However, after watching the movie recently, the key to the movie's limitless charm is revealed to be due to the presence of Jennifer Grey. Without her performance, the movie is a flop, Bill Medley isn't cool again and, well, Swayze and Grey drift into irrelevance a year or two earlier.

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Broadway: The Golden Age, By The Legends Who Were There Review


OK
Self-indulgent to a fault and brusquely shoved together without much of a sense of rhythm, Broadway: The Golden Age is on the surface the five-year-long quest by filmmaker Rick McKay (Elaine Stritch at Liberty) to interview pretty much every Broadway luminary he could get his hands on, all for the purposes of limning the glory that was Broadway's "Golden Age." Now it's no surprise that you interview a bunch of aging actors/actresses who are in this particular demographic they're going to tell you that things today are rather awful, and in their day, were much, much better. What makes Broadway as engaging as it is would be the fact that McKay's interviewees are able to back up those claims with some rather illuminating anecdotes - and not just all of the "you could go to the automat and get a muffin and coffee for 15 cents" variety, though there's plenty of that as well.

Although McKay - whose irritating narration, the usual guff about moving to New York from Indiana and just how exciting it all was, brackets the film - never really posits what exactly he's on about with "The Golden Age," two things quickly become clear: The time period he and his subjects want to talk about is Broadway theater from the 1930s to the 1950s, and that period really would have been something to behold. The cavalcade of interviewees all point to not just the embarrassment of riches that were around then in terms of both the material (Lerner & Lowe and Rodgers & Hammerstein were like musical hit factories, not to mention the new dramatic work being produced by the likes of Tennessee Williams and Arthur Miller) and the talent, but another very simple factor: It was cheap. In a time of $480 The Producers tickets, it's partially nice but mostly infuriating to know that not so long ago it could cost less to go to a Broadway show than the movies.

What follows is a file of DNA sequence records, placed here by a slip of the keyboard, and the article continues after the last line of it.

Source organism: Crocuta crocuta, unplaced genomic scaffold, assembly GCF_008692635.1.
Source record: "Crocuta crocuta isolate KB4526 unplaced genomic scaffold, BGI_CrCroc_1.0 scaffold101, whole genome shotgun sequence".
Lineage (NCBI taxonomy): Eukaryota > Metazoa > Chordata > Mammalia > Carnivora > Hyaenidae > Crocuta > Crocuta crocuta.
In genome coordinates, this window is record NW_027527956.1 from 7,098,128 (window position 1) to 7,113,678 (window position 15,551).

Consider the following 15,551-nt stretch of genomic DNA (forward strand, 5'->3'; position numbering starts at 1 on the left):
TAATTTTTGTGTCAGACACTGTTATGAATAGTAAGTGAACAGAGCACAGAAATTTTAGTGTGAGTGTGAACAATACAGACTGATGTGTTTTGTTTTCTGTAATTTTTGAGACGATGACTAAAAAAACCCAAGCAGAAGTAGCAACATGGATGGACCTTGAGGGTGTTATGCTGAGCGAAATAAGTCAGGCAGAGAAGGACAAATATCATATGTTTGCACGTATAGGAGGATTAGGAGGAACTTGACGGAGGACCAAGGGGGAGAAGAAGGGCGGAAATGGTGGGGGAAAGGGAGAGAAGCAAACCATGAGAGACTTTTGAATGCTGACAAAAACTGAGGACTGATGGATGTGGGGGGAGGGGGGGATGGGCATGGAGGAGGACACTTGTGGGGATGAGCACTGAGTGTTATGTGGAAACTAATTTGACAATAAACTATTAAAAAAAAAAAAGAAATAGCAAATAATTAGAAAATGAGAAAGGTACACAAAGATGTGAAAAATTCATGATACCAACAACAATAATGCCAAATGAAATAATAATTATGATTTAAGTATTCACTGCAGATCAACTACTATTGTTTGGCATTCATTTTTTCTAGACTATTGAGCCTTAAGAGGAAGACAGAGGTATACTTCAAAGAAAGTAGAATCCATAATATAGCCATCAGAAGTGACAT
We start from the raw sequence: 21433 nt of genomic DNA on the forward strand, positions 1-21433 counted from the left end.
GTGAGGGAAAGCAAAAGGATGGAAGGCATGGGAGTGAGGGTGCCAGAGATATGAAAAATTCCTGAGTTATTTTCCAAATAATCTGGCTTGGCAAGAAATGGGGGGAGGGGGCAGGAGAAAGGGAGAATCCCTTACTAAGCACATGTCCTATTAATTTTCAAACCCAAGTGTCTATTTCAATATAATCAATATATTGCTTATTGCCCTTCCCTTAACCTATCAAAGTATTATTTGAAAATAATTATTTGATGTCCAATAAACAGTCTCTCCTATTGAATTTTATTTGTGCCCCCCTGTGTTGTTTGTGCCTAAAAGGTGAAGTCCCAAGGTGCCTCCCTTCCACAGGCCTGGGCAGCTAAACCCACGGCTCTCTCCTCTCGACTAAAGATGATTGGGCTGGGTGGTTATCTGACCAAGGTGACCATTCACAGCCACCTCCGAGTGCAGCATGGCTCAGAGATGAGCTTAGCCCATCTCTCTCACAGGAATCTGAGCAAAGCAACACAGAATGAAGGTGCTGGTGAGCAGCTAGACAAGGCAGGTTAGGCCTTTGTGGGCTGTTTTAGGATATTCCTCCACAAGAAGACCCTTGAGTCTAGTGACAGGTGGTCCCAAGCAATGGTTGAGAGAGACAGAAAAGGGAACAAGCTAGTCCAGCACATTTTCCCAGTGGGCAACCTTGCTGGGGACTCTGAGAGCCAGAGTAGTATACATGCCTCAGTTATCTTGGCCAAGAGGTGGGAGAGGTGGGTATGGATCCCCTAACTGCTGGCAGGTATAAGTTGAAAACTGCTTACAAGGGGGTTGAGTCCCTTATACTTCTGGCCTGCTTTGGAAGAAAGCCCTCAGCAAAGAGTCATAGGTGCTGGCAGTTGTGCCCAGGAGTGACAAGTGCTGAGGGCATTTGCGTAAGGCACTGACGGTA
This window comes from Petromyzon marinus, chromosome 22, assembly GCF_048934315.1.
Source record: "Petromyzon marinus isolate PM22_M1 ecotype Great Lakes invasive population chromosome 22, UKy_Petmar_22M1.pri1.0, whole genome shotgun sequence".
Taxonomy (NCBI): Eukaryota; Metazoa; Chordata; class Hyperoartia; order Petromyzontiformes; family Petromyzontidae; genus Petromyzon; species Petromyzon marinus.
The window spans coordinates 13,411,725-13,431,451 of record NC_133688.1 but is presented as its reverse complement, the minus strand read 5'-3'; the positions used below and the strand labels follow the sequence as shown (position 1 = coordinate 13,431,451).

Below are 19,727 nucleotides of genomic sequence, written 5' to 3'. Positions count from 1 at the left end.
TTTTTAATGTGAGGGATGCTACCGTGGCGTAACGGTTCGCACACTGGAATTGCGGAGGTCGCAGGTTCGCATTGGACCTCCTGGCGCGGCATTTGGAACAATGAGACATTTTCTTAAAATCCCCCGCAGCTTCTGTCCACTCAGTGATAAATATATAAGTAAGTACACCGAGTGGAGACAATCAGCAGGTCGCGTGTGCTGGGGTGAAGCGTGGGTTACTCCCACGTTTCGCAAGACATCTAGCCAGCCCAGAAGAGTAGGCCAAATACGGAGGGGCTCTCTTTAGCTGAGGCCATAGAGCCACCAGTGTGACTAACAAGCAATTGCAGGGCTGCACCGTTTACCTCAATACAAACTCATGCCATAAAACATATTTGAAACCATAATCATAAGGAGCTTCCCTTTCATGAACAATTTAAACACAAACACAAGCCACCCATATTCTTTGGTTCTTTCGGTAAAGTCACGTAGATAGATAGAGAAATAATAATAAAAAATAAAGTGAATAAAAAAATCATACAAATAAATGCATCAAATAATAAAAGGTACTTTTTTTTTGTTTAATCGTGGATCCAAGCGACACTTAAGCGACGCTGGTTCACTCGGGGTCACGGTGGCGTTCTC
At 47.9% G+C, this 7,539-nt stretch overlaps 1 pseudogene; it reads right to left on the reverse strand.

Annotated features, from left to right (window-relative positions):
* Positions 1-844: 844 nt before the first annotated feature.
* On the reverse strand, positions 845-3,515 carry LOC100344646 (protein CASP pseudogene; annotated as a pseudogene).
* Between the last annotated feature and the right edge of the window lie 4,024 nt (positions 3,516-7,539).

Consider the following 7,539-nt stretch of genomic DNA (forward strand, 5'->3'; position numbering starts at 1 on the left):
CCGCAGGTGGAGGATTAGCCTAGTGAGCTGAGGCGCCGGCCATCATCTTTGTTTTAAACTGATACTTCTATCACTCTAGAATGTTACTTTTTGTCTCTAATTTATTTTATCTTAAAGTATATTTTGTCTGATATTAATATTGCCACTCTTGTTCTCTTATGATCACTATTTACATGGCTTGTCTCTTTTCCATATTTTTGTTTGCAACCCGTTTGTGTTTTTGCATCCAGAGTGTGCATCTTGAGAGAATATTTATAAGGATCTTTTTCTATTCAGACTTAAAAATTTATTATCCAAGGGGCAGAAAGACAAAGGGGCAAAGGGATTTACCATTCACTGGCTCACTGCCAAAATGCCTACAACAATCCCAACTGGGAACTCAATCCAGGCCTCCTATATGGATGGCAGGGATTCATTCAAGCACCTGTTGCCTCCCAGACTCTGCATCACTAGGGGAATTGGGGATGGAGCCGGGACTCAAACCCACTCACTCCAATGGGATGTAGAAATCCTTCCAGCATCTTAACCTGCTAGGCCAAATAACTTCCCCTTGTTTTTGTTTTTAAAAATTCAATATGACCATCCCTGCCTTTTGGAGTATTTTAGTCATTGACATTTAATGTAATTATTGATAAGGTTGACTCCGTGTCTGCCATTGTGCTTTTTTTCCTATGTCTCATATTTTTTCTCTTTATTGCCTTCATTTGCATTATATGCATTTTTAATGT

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Brewster's Millions Review


OK
A guilty pleasure from my childhood, Brewster's Millions is based on an ancient novel. In fact, it's at least the fifth adaptation of the old novel by the same name -- only the spending money is more and more each time.

What money is that? Oh, just $30 million, left to Montgomery Brewster (Richard Pryor) by his sole relative. The catch? The real inheritance is $300 million -- and if Monty wants it, he has to spend the $30 million in 30 days, and at the end of that time he can't have any assets to show for it. Oh, and he can't tell anyone what's going on, either.

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Beauty And The Beast (1991) Review


Good
Often considered the best animated film ever -- and the only one to ever be nominated for Best Picture -- on a return viewing ten years later, Beauty and the Beast doesn't seem to be quite the masterpiece we once thought.

Though it's still good, pop this Special Edition DVD into your player and you're instantly greeted with a crash of noise. Beauty lets you know right from the start that it is not a subtle film, full of bluster and fire and singing and talking everything. (And everything talking at the top of its lungs.)

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Crimes And Misdemeanors Review


Essential
After Annie Hall, this is categorically Woody Allen's best film. A great ensemble production, Allen's primary tack follows a successful opthamologist (Martin Landau, perfectly cast), who reluctantly decides to murder his mistress when she threatens to blow the whistle to his wife. A parallel story follows a putz documentarian (Allen), who is roped into making a documentary about a boorish sitcom producer (Alan Alda). In the end, everybody loses, but Allen's neurotic outlook on life has never been presented with more clarity.
Jerry Orbach